>we have some basic legislation to benefit us customers. Something
>along the lines of: interoperability, anti-competitive, anti-cartel,
>ability to roam - use other companies services (and we do already
>when we ring someone on that network don't we?
That's not roaming. Roaming is when you are on "3" and go out of
coverage and use the Telstra network as a fall back.
What you want is END USER ROAMING CHOICE. When you are a Telco A
customer but can manually switch the Telco B's network when you are
in a different area or out of range.
What would be nicer is to be able to have one number on multiple
carrier networks and the ability (which the phones have already) to
switch from one network to the other to take advantage of better rate
plans, rather than having to switch damn SIMS all the time! (Or
carry three phones: 3, Vodafone, Telstra and maybe toss in an Optus for luck!)
I only have one NextG phone so we have to switch the sim and I'm
worried one will get lost in the endless mobility we are undergoing.
>) some kind of
>transparency in charging systems and charging systems that are open
>to being compared, some way of being warned when the company is going
>to charge some horrendous amount, some way of telling when we phone
>how much a call is going to going to cost.
Well if you know your call rates, you can work out the cost of a call.
On my 3 phones, one is at 33 cents per 30 seconds, the other is on 44
cents per 30 seconds. We rarely make calls to other mobiles.
We have 30 cent flat rate to any land line for ten minutes - so
that's easy to work out and it's 20 cents cheaper than using a public phone.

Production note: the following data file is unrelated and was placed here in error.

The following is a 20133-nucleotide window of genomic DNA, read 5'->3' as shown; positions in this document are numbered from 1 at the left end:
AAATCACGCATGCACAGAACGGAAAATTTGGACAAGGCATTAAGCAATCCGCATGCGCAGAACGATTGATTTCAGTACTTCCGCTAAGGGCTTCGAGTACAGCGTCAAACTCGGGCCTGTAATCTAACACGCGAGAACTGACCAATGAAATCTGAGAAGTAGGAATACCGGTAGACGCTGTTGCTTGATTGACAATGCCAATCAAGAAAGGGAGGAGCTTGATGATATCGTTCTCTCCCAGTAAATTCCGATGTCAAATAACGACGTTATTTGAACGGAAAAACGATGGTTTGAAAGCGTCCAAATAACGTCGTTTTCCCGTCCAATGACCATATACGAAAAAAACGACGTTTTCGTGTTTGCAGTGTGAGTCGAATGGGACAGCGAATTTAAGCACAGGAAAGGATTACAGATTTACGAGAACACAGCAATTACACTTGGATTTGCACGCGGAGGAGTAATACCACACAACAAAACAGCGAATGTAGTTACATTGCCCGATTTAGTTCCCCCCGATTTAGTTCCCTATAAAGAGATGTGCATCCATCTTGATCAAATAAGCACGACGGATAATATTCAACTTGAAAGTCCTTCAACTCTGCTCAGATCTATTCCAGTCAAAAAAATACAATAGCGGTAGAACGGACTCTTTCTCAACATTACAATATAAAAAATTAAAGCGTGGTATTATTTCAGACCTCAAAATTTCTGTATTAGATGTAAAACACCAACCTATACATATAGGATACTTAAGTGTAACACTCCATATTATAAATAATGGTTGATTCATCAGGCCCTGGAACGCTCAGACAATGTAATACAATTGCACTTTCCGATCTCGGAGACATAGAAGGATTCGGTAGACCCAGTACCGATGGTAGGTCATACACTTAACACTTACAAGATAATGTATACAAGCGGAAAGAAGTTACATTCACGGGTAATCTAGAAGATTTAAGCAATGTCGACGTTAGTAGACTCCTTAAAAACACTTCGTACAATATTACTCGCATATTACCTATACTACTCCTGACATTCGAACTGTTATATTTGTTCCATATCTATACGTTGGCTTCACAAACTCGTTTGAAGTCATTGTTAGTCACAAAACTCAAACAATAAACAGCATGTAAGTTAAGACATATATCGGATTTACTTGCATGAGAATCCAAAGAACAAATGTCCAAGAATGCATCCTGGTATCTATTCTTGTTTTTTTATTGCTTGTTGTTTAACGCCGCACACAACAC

Considering the "line rental" is $22 a month (or $33 on my phone) and
a Landline rental is $39 a month) we're ahead already even if local
call charges are only $15 or so cents normally. We also get $22/$33
in call credits each month.
So it's kinda costing us nothing to use our phones - especially when
we add in FREE 10 min calls "3 to 3"
(Yes I know, I am paying $22, $33, $2, $40 a month for 3 access, but
I'm getting $22 credit, $33 credit, $22 credit, and 2 GB of Data !!)
I have a couple of vodafones too with hundreds of free minutes to
use. If I have to call a mobile I might pref that especially if the
person I'm calling is on Voda :)
>I could probably go on.
>Is legislation the way to go here? Nothing else seems to have worked.
Legislation is only as good as the people who follow it. If you have
legislation, you don't have consumer protections, you have perceived
consumer protections. Telos will spend millions on lawyers to find
ways around the legislation to hook the consumer.
Contrats Plans were just that, and continue.
Anyway, Government Agencies and Large companies and the Courts don't
have to follow the legislation, they can "dispense" with the laws any
time they like.